To fill a void. This was the objective of architect Jakub Szczęsny when he set out to build the world’s thinnest house in Warsaw, Poland; an urban project that has subsequently stretched ideas of possibility and imagination.
The Keret House, as it is now known, was born out of a chance sighting of a narrow unused space between two buildings in Warsaw’s Wola district, stark and contrasting representations of a painful past and the randomness of post-war reconstruction, and coincidentally where the big and small ghettos were once divided by a street. On the one side a pre-war ex-Jewish tenement block and the other a post-war coop pre-fab building, here lies just one example of how post-war urban decision-making has lead to random, unused pockets of space throughout the city.
Szczęsny set out to re-imagine this “void” and fill it with a functional and liveable space that would restore its productivity. Taking inspiration from architects, particularly from Japan, who have worked on similarly narrow plots of land, Szczęsny designed an art installation that could be inserted between the two buildings on a plot of just 92cm at its narrowest and 152cm at its widest. The 14 sq metre house may be on a microscale, yet has all the features of a liveable and workable space including a bed, desk, lounge, kitchen and bathroom. A project that took three years in the making, Keret House was finally completed in 2012. Take a tour through the world’s thinnest house with us.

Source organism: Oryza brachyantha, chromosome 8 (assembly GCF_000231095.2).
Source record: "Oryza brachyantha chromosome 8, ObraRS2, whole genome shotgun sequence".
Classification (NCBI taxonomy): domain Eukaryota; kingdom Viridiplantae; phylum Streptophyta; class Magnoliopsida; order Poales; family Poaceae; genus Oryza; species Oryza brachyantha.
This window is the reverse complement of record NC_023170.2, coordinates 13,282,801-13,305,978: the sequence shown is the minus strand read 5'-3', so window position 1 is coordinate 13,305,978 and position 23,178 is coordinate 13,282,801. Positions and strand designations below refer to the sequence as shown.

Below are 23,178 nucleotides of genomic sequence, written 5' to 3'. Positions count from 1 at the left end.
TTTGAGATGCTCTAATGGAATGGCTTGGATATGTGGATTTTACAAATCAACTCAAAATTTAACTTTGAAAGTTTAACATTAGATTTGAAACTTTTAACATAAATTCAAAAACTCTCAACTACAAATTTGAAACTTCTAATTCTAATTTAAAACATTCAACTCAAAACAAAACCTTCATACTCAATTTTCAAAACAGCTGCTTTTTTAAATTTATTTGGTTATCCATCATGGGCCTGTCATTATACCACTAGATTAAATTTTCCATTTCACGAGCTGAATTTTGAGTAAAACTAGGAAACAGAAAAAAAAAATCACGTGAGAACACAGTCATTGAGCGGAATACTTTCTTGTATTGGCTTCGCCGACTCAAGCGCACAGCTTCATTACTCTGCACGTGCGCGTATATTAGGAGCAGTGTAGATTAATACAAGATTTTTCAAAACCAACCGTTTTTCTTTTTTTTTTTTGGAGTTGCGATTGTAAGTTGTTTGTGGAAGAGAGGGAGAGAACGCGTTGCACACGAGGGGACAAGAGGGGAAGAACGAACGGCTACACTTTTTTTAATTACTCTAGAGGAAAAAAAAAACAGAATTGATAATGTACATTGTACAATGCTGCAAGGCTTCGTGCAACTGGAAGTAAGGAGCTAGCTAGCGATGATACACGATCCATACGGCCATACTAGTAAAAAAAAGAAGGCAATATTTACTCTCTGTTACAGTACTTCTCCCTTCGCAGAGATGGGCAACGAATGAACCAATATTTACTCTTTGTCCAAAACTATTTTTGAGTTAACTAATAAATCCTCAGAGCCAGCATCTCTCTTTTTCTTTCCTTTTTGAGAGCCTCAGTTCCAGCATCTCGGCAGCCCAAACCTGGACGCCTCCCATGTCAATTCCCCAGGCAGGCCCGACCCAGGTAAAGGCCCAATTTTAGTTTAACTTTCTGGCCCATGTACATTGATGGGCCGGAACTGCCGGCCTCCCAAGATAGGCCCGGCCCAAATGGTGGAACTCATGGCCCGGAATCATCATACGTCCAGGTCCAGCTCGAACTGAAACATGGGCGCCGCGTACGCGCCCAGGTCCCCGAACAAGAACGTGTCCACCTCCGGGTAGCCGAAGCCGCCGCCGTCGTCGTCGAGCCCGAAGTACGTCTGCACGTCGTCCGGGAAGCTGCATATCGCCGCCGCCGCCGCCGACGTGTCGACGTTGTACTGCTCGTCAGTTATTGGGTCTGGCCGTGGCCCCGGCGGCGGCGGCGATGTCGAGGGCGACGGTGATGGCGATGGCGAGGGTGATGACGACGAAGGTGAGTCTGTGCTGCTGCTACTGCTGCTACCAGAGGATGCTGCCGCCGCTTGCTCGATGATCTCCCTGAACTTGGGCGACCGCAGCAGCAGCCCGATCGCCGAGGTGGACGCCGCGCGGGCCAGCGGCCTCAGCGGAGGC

Who uses the house? Just as Szczęsny had thought about giving meaning to the voided space, he also gave great thought to who would occupy it; the person who would ultimately give the project meaning by using it. Who would want to live in the thinnest house in the world? Someone with a good sense of humour, someone who would feel at home in the “chaos” of Warsaw’s urban landscape, someone who would want to be at the heart of it all, yet secluded. Who better than a creator, a writer. So it was with these thoughts in mind that Szczęsny invited Israeli writer of Polish descent, Edgar Keret, to live and work in the house for a time, and become the ongoing caretaker of the premises.
Keret House now functions as a sanctuary for artists in the fields of architecture, literature, visual arts, music and film. Through its residency program, artists may apply to stay for a period of three weeks, while prominent artists may be invited.
The installation provides an interesting twist to Warsaw’s eclectic urban landscape. While wedged in contrast to the buildings around it, which in many ways makes it fit right in, it also acts as a binding element that brings the two buildings together, to “communicate” as Szczęsny would say. Well, it’s certainly gotten the conversation started.
If you’d like to see the inside of Keret House for yourself, check out their website for open days and donation information.
The Keret House will be “filling the void” until at least 2016.
Tell us, could you live in the world’s thinnest house?